Survey of throat pack use: An oral surgery perspective

Anna Dargue*, Eithne Fyfe

*Corresponding author for this work

Research output: Contribution to journalArticle (Academic Journal)peer-review


Previous national surveys highlighted variation in throat pack use, lack of team-approach and poor adherence to safety processes. A recent review found no evidence supporting anaesthetist-inserted throat packs. A survey of oral surgeons was undertaken to establish current practice.

Materials and methods
Anonymous online questionnaire publicised via BAOS.

Fewer oral surgeons are placing throat packs routinely. There is a trend towards surgeons placing throat packs rather than anaesthetists. Four-fifths of surgeons are following best safety processes: radio-opaque material, throat pack from swab count, WHO ‘sign out’ check for removal. The increase in surgeons’ view that they have responsibility for throat pack removal is consistent with more surgeons placing throat packs. Increase in surgeons’ awareness of throat pack incidents. A quarter of surgeons cognisant of recent recommendations.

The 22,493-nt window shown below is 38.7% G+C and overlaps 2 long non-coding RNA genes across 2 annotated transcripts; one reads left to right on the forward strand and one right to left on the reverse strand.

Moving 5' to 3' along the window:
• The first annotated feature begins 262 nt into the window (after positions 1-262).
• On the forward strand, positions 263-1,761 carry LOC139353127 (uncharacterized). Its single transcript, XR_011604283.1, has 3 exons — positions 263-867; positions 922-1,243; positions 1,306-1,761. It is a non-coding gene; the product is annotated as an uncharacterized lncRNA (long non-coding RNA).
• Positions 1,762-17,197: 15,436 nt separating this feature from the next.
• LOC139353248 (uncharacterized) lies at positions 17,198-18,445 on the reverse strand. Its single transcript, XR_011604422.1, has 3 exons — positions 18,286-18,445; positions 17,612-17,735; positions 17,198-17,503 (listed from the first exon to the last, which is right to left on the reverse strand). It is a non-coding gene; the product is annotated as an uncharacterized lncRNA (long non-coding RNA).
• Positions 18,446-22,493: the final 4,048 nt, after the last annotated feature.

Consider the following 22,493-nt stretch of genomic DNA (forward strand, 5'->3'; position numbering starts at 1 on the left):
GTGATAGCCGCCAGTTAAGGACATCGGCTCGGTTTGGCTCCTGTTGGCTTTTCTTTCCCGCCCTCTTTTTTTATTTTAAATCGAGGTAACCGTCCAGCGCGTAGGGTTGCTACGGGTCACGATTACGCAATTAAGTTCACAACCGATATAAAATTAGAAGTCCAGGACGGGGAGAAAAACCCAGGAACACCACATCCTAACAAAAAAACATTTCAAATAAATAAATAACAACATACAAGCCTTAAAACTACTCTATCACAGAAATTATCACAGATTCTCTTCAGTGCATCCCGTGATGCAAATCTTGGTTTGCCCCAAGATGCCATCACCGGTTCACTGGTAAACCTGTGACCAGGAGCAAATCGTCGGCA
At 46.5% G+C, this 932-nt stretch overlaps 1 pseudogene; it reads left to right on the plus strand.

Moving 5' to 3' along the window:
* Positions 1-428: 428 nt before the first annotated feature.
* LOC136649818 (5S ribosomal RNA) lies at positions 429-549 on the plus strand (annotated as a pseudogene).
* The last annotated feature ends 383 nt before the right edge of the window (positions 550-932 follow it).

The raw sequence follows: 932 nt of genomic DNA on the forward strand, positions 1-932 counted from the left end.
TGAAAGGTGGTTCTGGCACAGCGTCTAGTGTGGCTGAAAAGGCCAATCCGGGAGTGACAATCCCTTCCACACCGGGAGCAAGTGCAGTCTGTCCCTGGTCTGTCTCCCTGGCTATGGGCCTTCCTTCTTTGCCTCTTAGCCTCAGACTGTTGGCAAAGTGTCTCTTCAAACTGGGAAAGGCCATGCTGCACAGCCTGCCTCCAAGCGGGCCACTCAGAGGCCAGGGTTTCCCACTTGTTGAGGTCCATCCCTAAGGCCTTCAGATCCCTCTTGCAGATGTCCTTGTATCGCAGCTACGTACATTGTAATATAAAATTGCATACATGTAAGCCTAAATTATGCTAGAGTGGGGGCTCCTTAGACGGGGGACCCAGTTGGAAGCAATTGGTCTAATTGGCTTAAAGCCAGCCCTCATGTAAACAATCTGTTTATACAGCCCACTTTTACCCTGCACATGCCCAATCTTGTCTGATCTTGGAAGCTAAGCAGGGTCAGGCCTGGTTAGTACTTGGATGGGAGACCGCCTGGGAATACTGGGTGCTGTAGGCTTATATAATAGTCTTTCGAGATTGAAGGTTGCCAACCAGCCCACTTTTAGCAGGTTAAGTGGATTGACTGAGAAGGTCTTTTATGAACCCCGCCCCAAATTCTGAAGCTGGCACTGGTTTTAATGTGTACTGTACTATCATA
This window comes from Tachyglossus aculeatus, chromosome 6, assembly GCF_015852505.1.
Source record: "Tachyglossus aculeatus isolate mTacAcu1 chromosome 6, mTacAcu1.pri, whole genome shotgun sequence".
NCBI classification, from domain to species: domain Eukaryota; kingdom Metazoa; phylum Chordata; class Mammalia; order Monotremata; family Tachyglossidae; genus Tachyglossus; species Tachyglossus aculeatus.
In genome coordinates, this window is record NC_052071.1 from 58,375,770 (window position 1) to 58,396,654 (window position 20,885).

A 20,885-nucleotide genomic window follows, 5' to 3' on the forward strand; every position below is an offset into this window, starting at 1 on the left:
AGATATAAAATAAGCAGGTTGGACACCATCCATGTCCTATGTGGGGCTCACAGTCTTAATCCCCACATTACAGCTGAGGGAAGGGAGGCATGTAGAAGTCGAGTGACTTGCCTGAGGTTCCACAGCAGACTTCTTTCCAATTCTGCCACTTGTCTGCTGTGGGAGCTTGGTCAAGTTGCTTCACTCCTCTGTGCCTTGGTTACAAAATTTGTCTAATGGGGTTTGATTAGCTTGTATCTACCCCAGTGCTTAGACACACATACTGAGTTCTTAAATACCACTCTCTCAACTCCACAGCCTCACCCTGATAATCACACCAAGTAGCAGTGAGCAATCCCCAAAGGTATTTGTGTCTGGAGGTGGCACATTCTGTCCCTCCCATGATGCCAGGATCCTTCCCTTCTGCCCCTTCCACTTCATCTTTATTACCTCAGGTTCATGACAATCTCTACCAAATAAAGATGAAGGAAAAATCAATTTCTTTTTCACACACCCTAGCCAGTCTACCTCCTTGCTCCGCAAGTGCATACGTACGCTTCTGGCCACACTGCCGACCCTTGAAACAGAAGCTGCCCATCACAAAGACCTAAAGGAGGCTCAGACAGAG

Continued variation found in oral surgeons’ use of throat packs. The decrease in routine throat pack use suggests increased decision-making by surgeons. A change in practice from anaesthetists to surgeons inserting throat packs noted. It appears this change is driven by anaesthetists, given the lack of knowledge of recent recommendations by oral surgeons. A striking improvement in adherence to safety processes observed. No adoption of team-approach to throat pack use. It is vital now to establish an evidence-base for throat pack use during oral surgical procedures.
Original languageEnglish
Number of pages7
JournalOral Surgery
Publication statusPublished - 29 Apr 2021

Bibliographical note

Publisher Copyright:
© 2021 The Authors. Oral Surgery published by British Association of Oral Surgeons and John Wiley & Sons Ltd


  • oral surgery
  • patient safety
  • throat pack


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